Answered by Connor F.

Studies Computer Science with Mathematics BSc at Manchester (Computer Science)

Unlike if we had just x in the numerature, here the chain rule will do us no good. Integration by parts in this case also is little help - we end up with expressions at least as difficult as we started with. For example:
Int x^{2}/(1+x^{2})dx = x^{2}tan^{-1}x - Int 2x tan^{-1}x dx
In this case, a very simple approach is to simply add and subtract 1 from the denominator:
Int x^{2}/(1+x^{2})dx = Int (x^{2}+1-1)/(1+x^{2})dx= Int (1+x^{2})/(1+x^{2}) - 1/(1+x^{2})dx = Int 1 - 1/(1+x^{2})dx
From here, do you know know you to solve the problem?

Euclid's algorithm is really useful to be able to, firstly, see if two numbers are co-prime, in other words to see if they share any common factors, but also to find solutions to equations. Say we have two integers that satisfy:
32x + 24y = 16
Then we use Euclid's algorithm to first calculate the greatest common divisor (gcd) of 32 and 24. Hopefully, the method of this is ok? So we get gcd(32,24) = 8. Now, we can reverse what we did to get our solutions to the equation above. But don't forget that we had the equation equal to 16, not 8. This is often used in exams to trip up students, so look out for that.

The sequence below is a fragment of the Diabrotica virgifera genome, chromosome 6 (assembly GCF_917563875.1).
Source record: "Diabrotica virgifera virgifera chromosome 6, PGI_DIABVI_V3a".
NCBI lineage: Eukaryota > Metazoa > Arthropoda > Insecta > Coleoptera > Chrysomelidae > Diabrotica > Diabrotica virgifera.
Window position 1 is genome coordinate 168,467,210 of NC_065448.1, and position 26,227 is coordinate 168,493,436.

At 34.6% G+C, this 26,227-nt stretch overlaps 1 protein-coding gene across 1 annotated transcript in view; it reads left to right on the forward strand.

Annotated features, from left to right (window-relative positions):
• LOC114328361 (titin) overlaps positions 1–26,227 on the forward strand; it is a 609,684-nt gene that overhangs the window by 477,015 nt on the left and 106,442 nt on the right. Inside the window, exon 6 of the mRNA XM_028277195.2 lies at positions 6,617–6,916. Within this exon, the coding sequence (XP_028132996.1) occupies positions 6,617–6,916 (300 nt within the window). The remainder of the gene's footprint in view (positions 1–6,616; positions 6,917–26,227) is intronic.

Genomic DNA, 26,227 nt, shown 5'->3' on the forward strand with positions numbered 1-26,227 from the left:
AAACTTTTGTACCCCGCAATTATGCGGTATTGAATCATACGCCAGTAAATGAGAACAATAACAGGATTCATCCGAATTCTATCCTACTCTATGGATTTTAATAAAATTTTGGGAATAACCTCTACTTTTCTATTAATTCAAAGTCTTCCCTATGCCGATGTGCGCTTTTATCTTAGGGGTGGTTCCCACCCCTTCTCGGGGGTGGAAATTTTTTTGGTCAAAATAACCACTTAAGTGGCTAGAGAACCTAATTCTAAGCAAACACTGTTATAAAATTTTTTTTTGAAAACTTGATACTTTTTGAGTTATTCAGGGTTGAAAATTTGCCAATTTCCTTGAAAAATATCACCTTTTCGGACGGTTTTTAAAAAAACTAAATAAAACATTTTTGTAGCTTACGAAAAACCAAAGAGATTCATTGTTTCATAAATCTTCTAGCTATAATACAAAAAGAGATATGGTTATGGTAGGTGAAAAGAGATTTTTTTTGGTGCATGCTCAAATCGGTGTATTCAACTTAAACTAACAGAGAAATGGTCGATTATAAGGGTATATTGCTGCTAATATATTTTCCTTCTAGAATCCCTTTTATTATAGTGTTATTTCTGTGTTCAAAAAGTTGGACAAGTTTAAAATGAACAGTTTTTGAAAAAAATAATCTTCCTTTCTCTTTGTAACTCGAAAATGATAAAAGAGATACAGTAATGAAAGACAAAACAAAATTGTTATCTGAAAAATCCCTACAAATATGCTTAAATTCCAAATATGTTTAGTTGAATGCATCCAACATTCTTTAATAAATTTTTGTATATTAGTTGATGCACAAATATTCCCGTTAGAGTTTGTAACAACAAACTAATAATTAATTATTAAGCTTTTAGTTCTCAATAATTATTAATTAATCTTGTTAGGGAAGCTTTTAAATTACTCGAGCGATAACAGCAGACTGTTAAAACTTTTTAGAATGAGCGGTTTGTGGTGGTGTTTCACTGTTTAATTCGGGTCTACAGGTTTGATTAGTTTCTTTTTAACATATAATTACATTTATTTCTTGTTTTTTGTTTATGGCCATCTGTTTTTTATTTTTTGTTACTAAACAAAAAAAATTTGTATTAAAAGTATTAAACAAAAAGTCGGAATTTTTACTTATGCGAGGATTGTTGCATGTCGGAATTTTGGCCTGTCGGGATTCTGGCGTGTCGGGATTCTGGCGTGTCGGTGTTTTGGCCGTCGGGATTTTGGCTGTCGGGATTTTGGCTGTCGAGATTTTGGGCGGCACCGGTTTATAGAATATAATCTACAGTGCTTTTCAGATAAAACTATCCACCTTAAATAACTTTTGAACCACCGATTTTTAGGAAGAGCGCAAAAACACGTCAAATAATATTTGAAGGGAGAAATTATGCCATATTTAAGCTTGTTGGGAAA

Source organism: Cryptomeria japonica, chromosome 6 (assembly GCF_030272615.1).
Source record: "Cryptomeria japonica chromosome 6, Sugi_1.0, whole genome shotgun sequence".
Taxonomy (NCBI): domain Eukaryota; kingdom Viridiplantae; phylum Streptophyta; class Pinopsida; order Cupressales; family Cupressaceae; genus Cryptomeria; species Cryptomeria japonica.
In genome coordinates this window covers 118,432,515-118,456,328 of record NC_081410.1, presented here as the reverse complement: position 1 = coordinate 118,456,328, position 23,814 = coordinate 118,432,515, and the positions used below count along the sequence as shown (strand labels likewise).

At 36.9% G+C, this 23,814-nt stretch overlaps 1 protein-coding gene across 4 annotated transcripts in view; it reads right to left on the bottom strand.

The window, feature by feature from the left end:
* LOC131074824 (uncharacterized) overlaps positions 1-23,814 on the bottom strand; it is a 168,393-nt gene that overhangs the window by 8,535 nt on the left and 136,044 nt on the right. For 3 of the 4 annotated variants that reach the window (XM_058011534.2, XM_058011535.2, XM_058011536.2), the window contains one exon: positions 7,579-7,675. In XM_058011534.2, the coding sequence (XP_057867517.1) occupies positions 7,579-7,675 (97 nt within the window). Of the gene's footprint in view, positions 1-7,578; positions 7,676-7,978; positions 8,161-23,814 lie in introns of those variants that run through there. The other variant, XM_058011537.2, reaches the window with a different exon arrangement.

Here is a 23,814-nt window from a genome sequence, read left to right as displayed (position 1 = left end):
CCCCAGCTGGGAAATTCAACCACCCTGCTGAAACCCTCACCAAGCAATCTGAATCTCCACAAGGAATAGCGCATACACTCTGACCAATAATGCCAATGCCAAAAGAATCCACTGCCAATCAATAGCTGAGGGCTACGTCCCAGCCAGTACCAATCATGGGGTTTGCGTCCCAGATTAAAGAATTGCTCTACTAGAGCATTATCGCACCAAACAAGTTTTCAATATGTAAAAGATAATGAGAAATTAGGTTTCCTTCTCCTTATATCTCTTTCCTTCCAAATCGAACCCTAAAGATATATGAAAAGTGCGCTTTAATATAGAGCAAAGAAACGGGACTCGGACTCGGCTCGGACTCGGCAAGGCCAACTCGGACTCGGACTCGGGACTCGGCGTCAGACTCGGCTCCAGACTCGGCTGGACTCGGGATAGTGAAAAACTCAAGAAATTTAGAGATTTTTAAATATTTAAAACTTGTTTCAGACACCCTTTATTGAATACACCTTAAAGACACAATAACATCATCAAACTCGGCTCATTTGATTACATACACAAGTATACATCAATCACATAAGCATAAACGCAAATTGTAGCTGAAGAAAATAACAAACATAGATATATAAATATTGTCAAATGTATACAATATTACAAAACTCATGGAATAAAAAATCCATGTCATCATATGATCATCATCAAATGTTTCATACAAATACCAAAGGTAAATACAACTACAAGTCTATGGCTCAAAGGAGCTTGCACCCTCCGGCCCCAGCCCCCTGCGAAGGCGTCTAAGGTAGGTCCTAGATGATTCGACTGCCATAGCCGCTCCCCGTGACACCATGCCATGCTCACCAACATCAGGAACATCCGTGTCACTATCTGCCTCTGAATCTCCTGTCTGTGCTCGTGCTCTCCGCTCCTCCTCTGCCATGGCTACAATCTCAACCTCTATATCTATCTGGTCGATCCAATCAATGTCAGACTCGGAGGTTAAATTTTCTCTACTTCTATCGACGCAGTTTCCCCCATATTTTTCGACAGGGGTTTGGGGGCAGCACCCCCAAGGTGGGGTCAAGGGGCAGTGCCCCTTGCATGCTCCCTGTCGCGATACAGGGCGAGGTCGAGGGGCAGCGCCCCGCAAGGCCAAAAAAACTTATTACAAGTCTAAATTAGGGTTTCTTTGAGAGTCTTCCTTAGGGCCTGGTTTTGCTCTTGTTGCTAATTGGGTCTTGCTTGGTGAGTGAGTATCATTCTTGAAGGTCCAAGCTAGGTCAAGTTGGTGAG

Answered by Abby R.

Studies Mathematics at Leeds

We start with the definitions of sine and cosine, which are, respectively: sinx = opposite/hypoteneuse and cosx = adjacent/hypoteneuse. We then square the analyzed expressions to get the following:

(opposite ^2)/(hypoteneuse ^2) + (adjacent ^2)/(hypoteneuse ^2) And since the denominators are the same, we can add the fractions to get: (opposite ^2) + (adjacent ^2) / (hypoteneuse ^2) But recall the Pythagorean Theorem, according to which: (opposite ^2) + (adjacent ^2) = (hypoteneuse ^2). So we get: [(hypoteneuse ^2)] / (hypoteneuse ^2) = 1. QED.

(opposite ^2)/(hypoteneuse ^2) + (adjacent ^2)/(hypoteneuse ^2) And since the denominators are the same, we can add the fractions to get: (opposite ^2) + (adjacent ^2) / (hypoteneuse ^2) But recall the Pythagorean Theorem, according to which: (opposite ^2) + (adjacent ^2) = (hypoteneuse ^2). So we get: [(hypoteneuse ^2)] / (hypoteneuse ^2) = 1. QED.

Answered by Eno A.

Studies MPhil at Cambridge alumni

Firstly look for key terms in the question, identifying that we are going to be finding the **sum** of n terms, and it is an **arithmetic series**. This allows us to know which equations to look for in our formula booklet, the following equations are relevant:
S_{n} = (n/2)(2u_{1} + d(n-1)) = n/2(u_{1} + u_{n})
u_{n} = u_{1} + d(n-1)
There are two ways of solving this problem, but first it is done by identifying the first term and the difference between the terms.
In this case u_{1} = 2, because it is the first term, and the difference between 2 and 4 is 2, which is the same difference between 4 and 6 which means that d = 2. Since we are trying to find the sum of all terms up to the 4th term then n=4. If we put these defined terms into the equation then we can derive the answer.
S_{n} = (n/2)(2u_{1} + d(n-1)) S_{4} = (4/2) (2 x 2 + 2(4-1)) S_{4} = 2 (4 + (2 x 3)) S_{4} = 20